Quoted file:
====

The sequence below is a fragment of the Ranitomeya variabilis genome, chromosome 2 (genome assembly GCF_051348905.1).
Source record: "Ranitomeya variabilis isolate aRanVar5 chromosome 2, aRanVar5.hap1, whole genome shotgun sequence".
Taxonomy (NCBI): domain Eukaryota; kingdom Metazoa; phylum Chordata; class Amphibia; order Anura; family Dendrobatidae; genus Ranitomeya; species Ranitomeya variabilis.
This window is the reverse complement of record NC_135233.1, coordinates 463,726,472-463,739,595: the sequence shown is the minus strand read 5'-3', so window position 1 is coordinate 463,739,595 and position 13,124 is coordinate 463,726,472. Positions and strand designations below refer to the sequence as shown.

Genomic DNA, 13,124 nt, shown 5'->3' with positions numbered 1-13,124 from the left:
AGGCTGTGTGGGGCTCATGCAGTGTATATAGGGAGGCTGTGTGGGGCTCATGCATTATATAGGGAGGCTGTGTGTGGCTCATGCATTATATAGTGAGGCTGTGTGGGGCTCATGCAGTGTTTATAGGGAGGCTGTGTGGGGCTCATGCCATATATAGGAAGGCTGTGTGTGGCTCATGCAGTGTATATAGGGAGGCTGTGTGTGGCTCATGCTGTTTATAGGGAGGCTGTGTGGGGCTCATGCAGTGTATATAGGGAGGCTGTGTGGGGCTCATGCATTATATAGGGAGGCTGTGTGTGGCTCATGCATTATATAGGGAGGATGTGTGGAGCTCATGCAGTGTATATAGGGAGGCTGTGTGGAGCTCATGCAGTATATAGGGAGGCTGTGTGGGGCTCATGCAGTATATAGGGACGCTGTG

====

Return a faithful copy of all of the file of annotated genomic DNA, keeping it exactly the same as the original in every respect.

The sequence below is a fragment of the Ranitomeya variabilis genome, chromosome 2 (genome assembly GCF_051348905.1).
Source record: "Ranitomeya variabilis isolate aRanVar5 chromosome 2, aRanVar5.hap1, whole genome shotgun sequence".
Taxonomy (NCBI): domain Eukaryota; kingdom Metazoa; phylum Chordata; class Amphibia; order Anura; family Dendrobatidae; genus Ranitomeya; species Ranitomeya variabilis.
This window is the reverse complement of record NC_135233.1, coordinates 463,726,472-463,739,595: the sequence shown is the minus strand read 5'-3', so window position 1 is coordinate 463,739,595 and position 13,124 is coordinate 463,726,472. Positions and strand designations below refer to the sequence as shown.

Genomic DNA, 13,124 nt, shown 5'->3' with positions numbered 1-13,124 from the left:
AGGCTGTGTGGGGCTCATGCAGTGTATATAGGGAGGCTGTGTGGGGCTCATGCATTATATAGGGAGGCTGTGTGTGGCTCATGCATTATATAGTGAGGCTGTGTGGGGCTCATGCAGTGTTTATAGGGAGGCTGTGTGGGGCTCATGCCATATATAGGAAGGCTGTGTGTGGCTCATGCAGTGTATATAGGGAGGCTGTGTGTGGCTCATGCTGTTTATAGGGAGGCTGTGTGGGGCTCATGCAGTGTATATAGGGAGGCTGTGTGGGGCTCATGCATTATATAGGGAGGCTGTGTGTGGCTCATGCATTATATAGGGAGGATGTGTGGAGCTCATGCAGTGTATATAGGGAGGCTGTGTGGAGCTCATGCAGTATATAGGGAGGCTGTGTGGGGCTCATGCAGTATATAGGGACGCTGTG